Servicemen of the “two fraternal countries” kicked off the exercises in Azerbaijan’s capital Baku in accordance with an agreement on military cooperation between the two countries, and the exercises will last until Sept. 12, the ministry said.
In June, Turkey’s President Recep Tayyip Erdogan and his Azerbaijani counterpart Ilham Aliyev signed the joint declaration in Azerbaijan’s historic city of Shusha, also known as the pearl of Karabakh, which was liberated last year from nearly three decades of occupation by Armenian forces. It focuses on defense cooperation, promoting stability and prosperity in the region, and establishing new transportation routes.
“The main objective of the exercises held with the participation of Azerbaijani and Turkish servicemen is to improve the interoperability of the units of the two countries’ armies during combat operations, to develop the military decision-making skills among the commanders and their ability to control units,” the statement added.
It also noted that during the exercises, tasks on conducting underwater attack and defense operations will also be accomplished.
The Turkish Defense Ministry confirmed the exercises on Twitter, noting that pistol and infantry rifle shooting training and combat and close combat training in residential areas were carried out as part of the joint training of the Underwater Demolition Team servicemen.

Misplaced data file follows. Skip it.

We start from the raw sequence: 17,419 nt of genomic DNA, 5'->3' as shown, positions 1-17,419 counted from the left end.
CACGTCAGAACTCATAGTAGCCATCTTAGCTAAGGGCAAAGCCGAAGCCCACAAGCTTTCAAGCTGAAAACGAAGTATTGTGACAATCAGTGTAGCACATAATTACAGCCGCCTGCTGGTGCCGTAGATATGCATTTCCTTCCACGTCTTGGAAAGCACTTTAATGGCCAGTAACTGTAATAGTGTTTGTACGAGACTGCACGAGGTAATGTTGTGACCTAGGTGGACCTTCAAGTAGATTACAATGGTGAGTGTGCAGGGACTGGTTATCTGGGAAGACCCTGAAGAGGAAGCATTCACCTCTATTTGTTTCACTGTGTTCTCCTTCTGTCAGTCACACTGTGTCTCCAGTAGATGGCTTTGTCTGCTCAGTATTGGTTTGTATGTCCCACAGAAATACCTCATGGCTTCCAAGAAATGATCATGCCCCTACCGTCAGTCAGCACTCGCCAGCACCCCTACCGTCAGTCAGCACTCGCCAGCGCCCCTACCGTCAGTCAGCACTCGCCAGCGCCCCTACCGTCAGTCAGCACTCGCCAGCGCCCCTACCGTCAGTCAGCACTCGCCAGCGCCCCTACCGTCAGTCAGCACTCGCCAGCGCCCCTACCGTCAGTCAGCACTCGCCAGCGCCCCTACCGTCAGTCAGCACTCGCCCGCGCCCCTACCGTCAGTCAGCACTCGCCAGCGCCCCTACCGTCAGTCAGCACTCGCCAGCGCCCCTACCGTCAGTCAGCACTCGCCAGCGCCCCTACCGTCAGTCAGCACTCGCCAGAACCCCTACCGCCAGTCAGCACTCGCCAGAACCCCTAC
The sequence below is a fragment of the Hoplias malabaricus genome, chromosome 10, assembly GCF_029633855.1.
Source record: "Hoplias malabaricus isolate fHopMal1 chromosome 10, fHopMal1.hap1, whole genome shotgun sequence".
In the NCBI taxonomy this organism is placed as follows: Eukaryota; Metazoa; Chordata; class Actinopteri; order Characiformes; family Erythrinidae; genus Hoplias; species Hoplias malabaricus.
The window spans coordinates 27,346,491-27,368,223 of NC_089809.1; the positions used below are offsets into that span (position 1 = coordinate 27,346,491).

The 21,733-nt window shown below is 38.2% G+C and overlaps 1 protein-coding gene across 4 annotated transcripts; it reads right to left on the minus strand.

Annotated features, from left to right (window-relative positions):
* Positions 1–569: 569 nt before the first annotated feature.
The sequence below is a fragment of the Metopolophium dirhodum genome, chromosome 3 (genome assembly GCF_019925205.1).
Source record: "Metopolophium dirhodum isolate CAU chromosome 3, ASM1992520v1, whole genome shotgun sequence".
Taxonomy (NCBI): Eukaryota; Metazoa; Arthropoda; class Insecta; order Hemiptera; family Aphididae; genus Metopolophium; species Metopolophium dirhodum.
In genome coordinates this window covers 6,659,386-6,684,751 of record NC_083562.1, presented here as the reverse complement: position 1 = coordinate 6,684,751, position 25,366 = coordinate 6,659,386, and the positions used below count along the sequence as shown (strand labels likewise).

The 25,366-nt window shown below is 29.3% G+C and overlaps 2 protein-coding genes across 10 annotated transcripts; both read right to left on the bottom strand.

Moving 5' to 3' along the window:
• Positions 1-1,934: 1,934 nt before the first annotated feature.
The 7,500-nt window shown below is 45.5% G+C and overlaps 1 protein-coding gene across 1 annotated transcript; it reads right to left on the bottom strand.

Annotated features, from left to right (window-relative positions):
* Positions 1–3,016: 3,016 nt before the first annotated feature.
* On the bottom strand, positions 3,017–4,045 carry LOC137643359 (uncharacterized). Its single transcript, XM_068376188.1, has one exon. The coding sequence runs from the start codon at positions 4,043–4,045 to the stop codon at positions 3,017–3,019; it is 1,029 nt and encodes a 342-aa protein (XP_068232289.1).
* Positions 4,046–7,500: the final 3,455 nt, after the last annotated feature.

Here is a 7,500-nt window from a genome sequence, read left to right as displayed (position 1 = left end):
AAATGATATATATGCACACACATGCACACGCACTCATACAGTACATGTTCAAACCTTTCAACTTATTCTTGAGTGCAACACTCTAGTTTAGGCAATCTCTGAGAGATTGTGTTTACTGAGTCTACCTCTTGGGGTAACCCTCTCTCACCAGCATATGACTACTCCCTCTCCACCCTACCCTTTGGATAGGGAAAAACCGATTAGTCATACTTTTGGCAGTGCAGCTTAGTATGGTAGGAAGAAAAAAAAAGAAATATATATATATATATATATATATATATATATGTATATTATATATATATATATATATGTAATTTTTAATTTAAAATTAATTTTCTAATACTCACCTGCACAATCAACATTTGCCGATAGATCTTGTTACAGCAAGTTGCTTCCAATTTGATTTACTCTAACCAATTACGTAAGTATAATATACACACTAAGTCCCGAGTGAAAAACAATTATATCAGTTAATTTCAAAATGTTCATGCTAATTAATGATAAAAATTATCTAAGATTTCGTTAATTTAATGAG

The ministries of both countries also shared images and footage taken at the joint training.
The Shusha Declaration affirms joint efforts by the two armies in the face of foreign threats. It also pledges joint efforts for the restructuring and modernization of the armed forces.
The two nations also affirmed to encourage the execution of joint projects with the aim of developing capabilities in the field of sea, air and space.
The Shusha Declaration assures to expand and deepen joint efforts and cooperation in the fight against terrorism, organized crime, drug trafficking, money laundering, human trafficking, illegal migration and the proliferation of weapons of mass destruction.
– Liberation of Karabakh
Relations between the former Soviet republics of Azerbaijan and Armenia have been tense since 1991, when the Armenian military occupied Nagorno-Karabakh, also known as Upper Karabakh, a territory internationally recognized as part of Azerbaijan, and seven adjacent regions.
When new clashes erupted on Sept. 27, 2020, the Armenian army launched attacks on civilians and Azerbaijani forces and violated several humanitarian cease-fire agreements.
During the 44-day conflict, Azerbaijan liberated several cities and nearly 300 settlements and villages from the nearly three-decade occupation.
On Nov. 10, 2020, the two countries signed a Russian-brokered agreement to end the fighting and work toward a comprehensive resolution.
On Jan. 11, the leaders of Russia, Azerbaijan and Armenia signed a pact to develop economic ties and infrastructure to benefit the entire region. It included the establishment of a trilateral working group on Karabakh.
The cease-fire is seen as a victory for Azerbaijan and a defeat for Armenia, whose armed forces withdrew in line with the agreement.
Prior to this victory, about 20% of Azerbaijan’s territory had been under illegal occupation for nearly 30 years.